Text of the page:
Stephen Fried

Stephen Fried

Assistant Professor

PhD, Stanford University

Remsen 121
Curriculum Vitae
Group/Lab Website
Google Scholar Profile

Stephen Fried is a native of Kansas City.  He received two S.B. degrees (2009) from MIT in chemistry and physics and completed his doctoral training at Stanford under the mentorship of Prof. S. G. Boxer in 2014.  As a graduate student, Stephen's research focused on understanding the physical principles underpinning enzymes’ great catalytic power.  From 2014 to 2018, Stephen was a Junior Research Fellow of King’s College and conducted research at the MRC Laboratory of Molecular Biology in Cambridge, United Kingdom.  In Cambridge, Stephen’s research focus shifted to chemical and synthetic biology.  His post-doctoral work led to the co-invention of the stapled ribosome, the discovery of many new orthogonal tRNA-synthetase pairs for genetic code expansion, and the first systematic investigation of tRNA decoding patterns in vivo.  Stephen will join the Department of Chemistry in 2018 as an assistant professor.

Our lab is interested in elucidating how proteins fold and assemble into complex molecular assemblies in their native cellular context, as well as developing approaches to reprogram and exploit these mechanisms to direct the synthesis of protein materials.  The goals of these two lines of research are to uncover mechanisms behind genetic diseases, aging, and cancer, and to create the foundation for a sustainable biologically-derived material culture in the future.

(1) The vast majority of proteins are not reversibly re-foldable, implying that the kinetics of protein synthesis on the ribosome play important – but poorly understood – roles in helping proteins find their native state.  Moreover, these co-translational processes are indispensable for cells to construct complex molecular machines, which Nature oftentimes achieves with perfect efficiency.  To obtain structural snapshots of protein folding intermediates inside living cells, we combine cross-linking with mass spectrometry.  These methods allow structural information to get “frozen” into protein molecules through covalent bonds, which can subsequently be read out with mass spectrometry and other biochemical techniques.  These studies are additionally motivated by our desire to establish molecular mechanisms behind genetic diseases caused by synonymous mutations (e.g., haemophilia, cystic fibrosis), maintenance of proteostasis, and some cancers.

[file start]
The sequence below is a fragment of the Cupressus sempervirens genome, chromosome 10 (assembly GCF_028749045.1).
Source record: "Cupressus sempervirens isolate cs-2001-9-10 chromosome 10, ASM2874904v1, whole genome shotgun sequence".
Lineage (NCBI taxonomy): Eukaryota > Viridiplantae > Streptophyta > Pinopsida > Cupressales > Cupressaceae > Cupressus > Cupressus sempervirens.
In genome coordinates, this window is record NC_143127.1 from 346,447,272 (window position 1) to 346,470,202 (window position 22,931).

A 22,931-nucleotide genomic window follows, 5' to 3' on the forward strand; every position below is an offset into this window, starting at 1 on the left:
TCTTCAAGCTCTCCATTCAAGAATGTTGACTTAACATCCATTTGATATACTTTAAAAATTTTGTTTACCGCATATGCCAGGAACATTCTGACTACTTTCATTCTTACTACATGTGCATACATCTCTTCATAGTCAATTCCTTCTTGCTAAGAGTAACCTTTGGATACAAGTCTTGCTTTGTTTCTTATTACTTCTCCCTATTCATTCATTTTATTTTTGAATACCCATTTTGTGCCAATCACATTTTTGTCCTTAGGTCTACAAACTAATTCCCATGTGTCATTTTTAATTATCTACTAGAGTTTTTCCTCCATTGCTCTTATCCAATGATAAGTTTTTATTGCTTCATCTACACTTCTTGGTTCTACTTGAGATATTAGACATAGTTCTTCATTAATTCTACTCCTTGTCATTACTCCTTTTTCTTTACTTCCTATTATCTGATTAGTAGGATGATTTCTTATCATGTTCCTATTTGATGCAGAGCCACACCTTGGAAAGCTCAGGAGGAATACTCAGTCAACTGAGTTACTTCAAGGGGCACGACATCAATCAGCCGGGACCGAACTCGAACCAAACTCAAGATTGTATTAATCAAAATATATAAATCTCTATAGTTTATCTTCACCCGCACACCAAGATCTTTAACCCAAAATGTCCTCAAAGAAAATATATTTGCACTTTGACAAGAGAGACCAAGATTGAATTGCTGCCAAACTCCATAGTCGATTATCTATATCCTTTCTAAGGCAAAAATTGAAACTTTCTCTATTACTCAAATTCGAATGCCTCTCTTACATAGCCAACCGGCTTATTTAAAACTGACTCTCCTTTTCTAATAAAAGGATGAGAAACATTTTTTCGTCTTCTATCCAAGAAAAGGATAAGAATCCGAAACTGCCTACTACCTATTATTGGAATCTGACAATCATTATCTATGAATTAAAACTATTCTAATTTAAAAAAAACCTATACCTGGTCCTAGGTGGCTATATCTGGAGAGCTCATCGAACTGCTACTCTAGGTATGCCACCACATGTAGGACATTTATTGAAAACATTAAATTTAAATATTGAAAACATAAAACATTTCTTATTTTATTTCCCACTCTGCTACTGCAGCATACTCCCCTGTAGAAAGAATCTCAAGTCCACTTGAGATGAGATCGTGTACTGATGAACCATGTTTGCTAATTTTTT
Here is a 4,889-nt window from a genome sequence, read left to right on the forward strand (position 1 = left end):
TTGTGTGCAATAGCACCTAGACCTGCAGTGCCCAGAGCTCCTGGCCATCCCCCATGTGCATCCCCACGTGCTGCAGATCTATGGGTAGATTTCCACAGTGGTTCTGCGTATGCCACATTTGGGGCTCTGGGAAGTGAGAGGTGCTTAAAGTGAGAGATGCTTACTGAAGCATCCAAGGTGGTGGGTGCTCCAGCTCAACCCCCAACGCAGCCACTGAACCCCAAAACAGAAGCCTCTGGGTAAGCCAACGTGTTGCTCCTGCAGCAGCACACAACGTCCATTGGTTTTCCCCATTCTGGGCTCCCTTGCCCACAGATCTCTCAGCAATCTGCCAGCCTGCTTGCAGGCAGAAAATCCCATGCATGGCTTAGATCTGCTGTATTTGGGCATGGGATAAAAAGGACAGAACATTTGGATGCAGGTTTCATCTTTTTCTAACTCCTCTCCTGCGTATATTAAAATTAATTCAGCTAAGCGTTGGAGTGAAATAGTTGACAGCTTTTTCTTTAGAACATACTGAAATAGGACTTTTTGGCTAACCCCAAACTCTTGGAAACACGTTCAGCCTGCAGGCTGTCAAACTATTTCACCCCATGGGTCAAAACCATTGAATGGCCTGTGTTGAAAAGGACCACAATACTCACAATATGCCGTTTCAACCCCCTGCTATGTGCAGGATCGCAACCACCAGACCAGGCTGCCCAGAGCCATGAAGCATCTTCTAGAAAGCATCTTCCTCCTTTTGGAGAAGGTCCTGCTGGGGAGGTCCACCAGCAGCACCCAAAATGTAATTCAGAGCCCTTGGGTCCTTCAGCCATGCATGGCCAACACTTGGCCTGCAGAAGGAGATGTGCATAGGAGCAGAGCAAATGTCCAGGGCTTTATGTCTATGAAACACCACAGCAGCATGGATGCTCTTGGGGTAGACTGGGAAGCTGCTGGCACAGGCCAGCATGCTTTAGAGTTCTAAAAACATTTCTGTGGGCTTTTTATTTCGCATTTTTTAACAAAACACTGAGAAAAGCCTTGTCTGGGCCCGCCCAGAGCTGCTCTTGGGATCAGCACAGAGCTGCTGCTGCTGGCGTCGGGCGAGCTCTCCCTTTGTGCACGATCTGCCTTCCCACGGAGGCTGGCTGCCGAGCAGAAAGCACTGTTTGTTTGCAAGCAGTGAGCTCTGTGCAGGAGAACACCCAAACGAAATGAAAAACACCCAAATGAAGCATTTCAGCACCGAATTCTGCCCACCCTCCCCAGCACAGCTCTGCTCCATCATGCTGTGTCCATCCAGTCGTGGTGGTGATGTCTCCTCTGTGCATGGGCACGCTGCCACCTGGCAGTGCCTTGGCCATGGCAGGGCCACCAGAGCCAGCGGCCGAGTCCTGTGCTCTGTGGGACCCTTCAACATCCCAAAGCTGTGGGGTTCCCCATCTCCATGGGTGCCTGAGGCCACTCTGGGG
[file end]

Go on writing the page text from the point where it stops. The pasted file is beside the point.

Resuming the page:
(2) On a second loosely-related front, we are interested in reprogramming ribosomal translation and the protein export machinery to synthesize protein-based materials.  The goal is to optimize these molecular machines so that communities of microbes can cooperate to ‘nanolathe’ macroscopic objects of defined structure and composition, and which in turn can be readily decomposed into molecular building blocks.  To achieve this, we evolve ribozymes that can manipulate messenger RNA and ribosomes during translation, enabling the execution of loops and dynamic controls elements during protein synthesis.  This control of translation will facilitate the synthesis, and ultimately the evolution, of complex fibrous proteins with hierarchical structures.  This project is aimed at harnessing the considerable developments in synthetic biology toward addressing pressing environmental concerns.